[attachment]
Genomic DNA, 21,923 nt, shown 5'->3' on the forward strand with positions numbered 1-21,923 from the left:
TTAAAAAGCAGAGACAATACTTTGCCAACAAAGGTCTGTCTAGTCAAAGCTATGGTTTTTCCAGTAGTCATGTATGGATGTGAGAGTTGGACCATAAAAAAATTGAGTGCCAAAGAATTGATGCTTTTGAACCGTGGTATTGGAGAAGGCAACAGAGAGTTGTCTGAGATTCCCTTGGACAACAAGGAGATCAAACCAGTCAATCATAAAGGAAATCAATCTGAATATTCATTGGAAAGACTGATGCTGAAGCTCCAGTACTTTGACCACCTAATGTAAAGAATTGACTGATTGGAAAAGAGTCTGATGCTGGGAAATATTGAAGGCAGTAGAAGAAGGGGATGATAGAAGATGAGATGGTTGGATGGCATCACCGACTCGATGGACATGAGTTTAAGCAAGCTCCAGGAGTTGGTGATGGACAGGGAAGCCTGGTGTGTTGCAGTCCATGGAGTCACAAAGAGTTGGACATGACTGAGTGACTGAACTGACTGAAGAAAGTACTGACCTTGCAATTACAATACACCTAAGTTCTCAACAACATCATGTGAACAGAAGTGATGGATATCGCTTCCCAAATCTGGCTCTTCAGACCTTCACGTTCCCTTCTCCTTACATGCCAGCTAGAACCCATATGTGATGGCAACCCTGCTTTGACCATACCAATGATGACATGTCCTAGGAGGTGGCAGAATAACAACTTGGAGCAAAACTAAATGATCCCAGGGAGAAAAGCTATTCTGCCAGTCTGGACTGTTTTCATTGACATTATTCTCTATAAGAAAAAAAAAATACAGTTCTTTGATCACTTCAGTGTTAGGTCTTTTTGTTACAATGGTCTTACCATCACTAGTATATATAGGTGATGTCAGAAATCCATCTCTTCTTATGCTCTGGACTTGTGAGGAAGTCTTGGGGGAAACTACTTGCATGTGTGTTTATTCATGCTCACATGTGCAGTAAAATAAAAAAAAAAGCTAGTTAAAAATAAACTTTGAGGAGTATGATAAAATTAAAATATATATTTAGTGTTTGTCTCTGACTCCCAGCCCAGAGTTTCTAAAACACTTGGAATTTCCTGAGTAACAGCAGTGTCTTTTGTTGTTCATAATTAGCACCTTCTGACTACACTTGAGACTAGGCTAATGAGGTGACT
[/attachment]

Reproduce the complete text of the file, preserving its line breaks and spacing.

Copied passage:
Genomic DNA, 21,923 nt, shown 5'->3' on the forward strand with positions numbered 1-21,923 from the left:
TTAAAAAGCAGAGACAATACTTTGCCAACAAAGGTCTGTCTAGTCAAAGCTATGGTTTTTCCAGTAGTCATGTATGGATGTGAGAGTTGGACCATAAAAAAATTGAGTGCCAAAGAATTGATGCTTTTGAACCGTGGTATTGGAGAAGGCAACAGAGAGTTGTCTGAGATTCCCTTGGACAACAAGGAGATCAAACCAGTCAATCATAAAGGAAATCAATCTGAATATTCATTGGAAAGACTGATGCTGAAGCTCCAGTACTTTGACCACCTAATGTAAAGAATTGACTGATTGGAAAAGAGTCTGATGCTGGGAAATATTGAAGGCAGTAGAAGAAGGGGATGATAGAAGATGAGATGGTTGGATGGCATCACCGACTCGATGGACATGAGTTTAAGCAAGCTCCAGGAGTTGGTGATGGACAGGGAAGCCTGGTGTGTTGCAGTCCATGGAGTCACAAAGAGTTGGACATGACTGAGTGACTGAACTGACTGAAGAAAGTACTGACCTTGCAATTACAATACACCTAAGTTCTCAACAACATCATGTGAACAGAAGTGATGGATATCGCTTCCCAAATCTGGCTCTTCAGACCTTCACGTTCCCTTCTCCTTACATGCCAGCTAGAACCCATATGTGATGGCAACCCTGCTTTGACCATACCAATGATGACATGTCCTAGGAGGTGGCAGAATAACAACTTGGAGCAAAACTAAATGATCCCAGGGAGAAAAGCTATTCTGCCAGTCTGGACTGTTTTCATTGACATTATTCTCTATAAGAAAAAAAAAATACAGTTCTTTGATCACTTCAGTGTTAGGTCTTTTTGTTACAATGGTCTTACCATCACTAGTATATATAGGTGATGTCAGAAATCCATCTCTTCTTATGCTCTGGACTTGTGAGGAAGTCTTGGGGGAAACTACTTGCATGTGTGTTTATTCATGCTCACATGTGCAGTAAAATAAAAAAAAAAGCTAGTTAAAAATAAACTTTGAGGAGTATGATAAAATTAAAATATATATTTAGTGTTTGTCTCTGACTCCCAGCCCAGAGTTTCTAAAACACTTGGAATTTCCTGAGTAACAGCAGTGTCTTTTGTTGTTCATAATTAGCACCTTCTGACTACACTTGAGACTAGGCTAATGAGGTGACT